Shoenfeld on Kerr, 'The Paper Bag Principle: Class, Colorism, and Rumor and the Case of Black Washington, DC'
Audrey Elisa Kerr. The Paper Bag Principle: Class, Colorism, and Rumor and the Case of Black Washington, DC. Knoxville: University of Tennessee Press, 2006. xx + 145 pp. $27.00 (cloth), ISBN 978-1-57233-462-5.
Reviewed by Sarah J. Shoenfeld (Independent Scholar) Published on H-DC (August, 2007)
In The Paper Bag Principle, Audrey Elisa Kerr explores the physical markers of class among African Americans and the traditions and lore that have long accorded value to light skin, straight hair, and European facial features. Although she notes in her conclusion that "the fair-toned black elite have been victimized by an unattainable Western ideal" (p. 116), Kerr's study is focused on racial prejudice within the black community. Her discussion of stories and jokes which have served to perpetuate this ideal--and, in turn, African Americans' racialized physical standards for judging each other--provides evidence that oral folklore has played a significant role in maintaining intraracial class divisions. This slim volume's extensive bibliography attests to Kerr's acknowledgment that there are already many studies on African American folklore, and on the significance of color and class, especially in Washington, D.C., but these works do not address the intersection of these two themes. Using D.C. as the site for her research, Kerr addresses rumors and legends about criteria for admission to social organizations, schools, and churches, rather than actual practices for upholding these criteria, of which there is little historical record.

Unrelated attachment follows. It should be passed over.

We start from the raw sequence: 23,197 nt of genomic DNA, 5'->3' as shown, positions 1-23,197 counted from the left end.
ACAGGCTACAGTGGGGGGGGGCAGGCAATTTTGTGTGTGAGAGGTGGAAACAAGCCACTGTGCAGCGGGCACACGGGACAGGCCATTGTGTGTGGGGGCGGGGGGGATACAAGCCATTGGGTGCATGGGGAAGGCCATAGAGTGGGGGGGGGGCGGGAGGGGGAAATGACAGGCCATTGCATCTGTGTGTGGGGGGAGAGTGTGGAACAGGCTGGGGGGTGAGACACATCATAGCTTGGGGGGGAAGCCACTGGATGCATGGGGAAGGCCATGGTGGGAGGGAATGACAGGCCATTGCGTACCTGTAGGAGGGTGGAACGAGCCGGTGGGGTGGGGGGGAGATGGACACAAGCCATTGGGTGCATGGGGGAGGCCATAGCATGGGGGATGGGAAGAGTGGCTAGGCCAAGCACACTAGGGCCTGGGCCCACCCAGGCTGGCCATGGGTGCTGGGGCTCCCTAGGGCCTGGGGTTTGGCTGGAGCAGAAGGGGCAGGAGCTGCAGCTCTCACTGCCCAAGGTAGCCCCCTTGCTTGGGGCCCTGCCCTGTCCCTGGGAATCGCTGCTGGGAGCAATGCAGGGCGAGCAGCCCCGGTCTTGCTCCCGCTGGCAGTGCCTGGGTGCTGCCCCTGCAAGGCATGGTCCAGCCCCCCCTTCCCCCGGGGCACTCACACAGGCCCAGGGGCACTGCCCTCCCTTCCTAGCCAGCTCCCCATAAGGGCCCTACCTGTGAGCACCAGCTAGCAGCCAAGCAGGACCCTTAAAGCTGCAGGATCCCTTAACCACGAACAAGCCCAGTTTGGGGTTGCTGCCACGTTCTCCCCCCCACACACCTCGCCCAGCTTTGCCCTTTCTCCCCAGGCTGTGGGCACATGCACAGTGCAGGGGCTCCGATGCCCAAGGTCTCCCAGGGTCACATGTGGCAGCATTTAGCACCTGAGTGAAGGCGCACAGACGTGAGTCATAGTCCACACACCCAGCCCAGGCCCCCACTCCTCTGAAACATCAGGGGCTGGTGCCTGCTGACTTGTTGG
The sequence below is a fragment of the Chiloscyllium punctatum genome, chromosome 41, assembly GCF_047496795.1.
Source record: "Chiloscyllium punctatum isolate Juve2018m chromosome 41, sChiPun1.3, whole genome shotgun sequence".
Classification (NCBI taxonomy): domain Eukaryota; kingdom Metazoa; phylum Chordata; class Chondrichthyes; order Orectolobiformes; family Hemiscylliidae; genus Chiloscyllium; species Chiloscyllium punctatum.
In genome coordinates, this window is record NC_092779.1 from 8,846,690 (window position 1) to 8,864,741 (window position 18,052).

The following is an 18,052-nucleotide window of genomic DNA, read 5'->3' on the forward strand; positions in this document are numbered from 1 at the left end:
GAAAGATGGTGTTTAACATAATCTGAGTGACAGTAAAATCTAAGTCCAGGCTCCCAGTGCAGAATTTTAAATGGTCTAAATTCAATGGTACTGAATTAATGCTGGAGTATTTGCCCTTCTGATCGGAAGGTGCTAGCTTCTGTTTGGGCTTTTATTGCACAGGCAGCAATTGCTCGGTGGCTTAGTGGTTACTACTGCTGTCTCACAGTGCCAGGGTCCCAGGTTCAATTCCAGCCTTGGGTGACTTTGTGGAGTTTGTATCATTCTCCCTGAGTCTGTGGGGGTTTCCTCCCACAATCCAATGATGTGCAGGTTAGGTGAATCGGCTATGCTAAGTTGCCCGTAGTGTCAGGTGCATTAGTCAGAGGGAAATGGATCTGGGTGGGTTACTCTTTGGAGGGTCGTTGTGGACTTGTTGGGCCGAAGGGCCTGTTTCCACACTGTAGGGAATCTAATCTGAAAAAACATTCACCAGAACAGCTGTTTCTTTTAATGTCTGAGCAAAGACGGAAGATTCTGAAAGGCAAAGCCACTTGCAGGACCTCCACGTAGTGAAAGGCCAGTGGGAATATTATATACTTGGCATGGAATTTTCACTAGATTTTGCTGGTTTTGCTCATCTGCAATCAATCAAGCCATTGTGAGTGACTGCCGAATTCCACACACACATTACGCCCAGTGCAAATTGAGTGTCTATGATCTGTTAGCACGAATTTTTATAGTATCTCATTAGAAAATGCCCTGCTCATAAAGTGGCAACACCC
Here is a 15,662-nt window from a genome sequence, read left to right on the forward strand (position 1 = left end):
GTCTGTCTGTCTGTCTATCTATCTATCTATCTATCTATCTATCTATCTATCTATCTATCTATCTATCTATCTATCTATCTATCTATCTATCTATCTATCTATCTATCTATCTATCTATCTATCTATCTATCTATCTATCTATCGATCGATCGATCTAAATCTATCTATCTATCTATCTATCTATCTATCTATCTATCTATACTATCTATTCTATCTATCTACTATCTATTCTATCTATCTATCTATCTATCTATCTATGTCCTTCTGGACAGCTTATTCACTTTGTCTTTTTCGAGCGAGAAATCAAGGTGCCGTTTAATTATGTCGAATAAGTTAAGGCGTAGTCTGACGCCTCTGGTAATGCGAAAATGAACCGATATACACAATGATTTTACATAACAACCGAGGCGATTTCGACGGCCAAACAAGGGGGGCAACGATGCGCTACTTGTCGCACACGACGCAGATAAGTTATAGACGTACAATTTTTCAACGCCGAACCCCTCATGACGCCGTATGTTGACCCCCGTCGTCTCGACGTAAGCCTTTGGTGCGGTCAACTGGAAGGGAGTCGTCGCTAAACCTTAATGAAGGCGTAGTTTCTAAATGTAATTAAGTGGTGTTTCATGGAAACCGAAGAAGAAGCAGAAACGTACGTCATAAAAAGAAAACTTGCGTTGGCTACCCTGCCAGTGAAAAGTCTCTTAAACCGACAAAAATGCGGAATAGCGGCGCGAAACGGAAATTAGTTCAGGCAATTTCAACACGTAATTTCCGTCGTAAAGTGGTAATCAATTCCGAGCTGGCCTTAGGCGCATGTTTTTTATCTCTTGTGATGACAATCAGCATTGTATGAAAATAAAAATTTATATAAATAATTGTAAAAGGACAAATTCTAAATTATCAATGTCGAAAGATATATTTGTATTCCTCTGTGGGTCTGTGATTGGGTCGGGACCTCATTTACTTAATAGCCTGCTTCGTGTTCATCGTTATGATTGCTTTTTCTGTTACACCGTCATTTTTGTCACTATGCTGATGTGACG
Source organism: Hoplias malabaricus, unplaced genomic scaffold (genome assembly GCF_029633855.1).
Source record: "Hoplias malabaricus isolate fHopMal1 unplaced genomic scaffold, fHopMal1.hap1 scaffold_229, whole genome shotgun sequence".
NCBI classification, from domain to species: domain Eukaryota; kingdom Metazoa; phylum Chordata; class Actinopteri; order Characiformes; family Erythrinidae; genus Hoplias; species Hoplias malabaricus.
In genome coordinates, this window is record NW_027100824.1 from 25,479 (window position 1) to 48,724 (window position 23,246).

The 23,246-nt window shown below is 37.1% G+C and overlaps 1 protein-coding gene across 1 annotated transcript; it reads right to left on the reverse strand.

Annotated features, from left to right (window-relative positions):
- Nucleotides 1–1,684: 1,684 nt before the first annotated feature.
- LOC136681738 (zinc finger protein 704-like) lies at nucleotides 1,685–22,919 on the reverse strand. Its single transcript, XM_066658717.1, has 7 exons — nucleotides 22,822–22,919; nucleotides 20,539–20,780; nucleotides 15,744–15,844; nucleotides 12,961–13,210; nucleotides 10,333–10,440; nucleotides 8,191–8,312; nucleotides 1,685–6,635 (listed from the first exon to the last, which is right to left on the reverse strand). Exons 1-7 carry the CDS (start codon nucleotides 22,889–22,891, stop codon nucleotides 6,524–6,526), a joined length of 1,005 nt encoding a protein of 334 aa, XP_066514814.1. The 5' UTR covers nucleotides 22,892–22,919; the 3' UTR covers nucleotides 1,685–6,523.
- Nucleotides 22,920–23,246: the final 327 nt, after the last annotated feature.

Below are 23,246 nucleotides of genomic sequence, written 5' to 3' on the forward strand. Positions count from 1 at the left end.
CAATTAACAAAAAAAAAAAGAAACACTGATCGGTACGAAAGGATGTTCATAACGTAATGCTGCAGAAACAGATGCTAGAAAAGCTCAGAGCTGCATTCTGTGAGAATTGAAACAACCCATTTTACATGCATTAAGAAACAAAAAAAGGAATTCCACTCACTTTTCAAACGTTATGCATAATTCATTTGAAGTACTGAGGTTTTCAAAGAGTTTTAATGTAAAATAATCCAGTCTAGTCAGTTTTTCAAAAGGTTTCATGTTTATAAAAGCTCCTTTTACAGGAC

While specific discriminatory policies such as the use of paper bags or combs to test skin color and hair texture cannot be verified, stories about such procedures can. Kerr's interviews, primarily with longtime residents of Washington who attended Howard University, demonstrate that although most of the institutions she discusses may never have had specific membership criteria based on physical features, they did not need to. It was known who was welcome and who was not based on the visible evidence of their membership and on stories about admission. For example, while it is apparently true (based on the testimony of a Howard admissions officer) that Howard once required applicants to include a photo with their application, it is rumor that such photos were used to make admissions decisions. According to some of Kerr's interview subjects, this rumor and similar ones about Washington's Dunbar High School were enough to prevent them from applying to these schools in the first place. Through the sharing of rumors and legends about exclusivity based on color, intraracial segregation has, therefore, been constructed and maintained even by those who have not benefited from discrimination.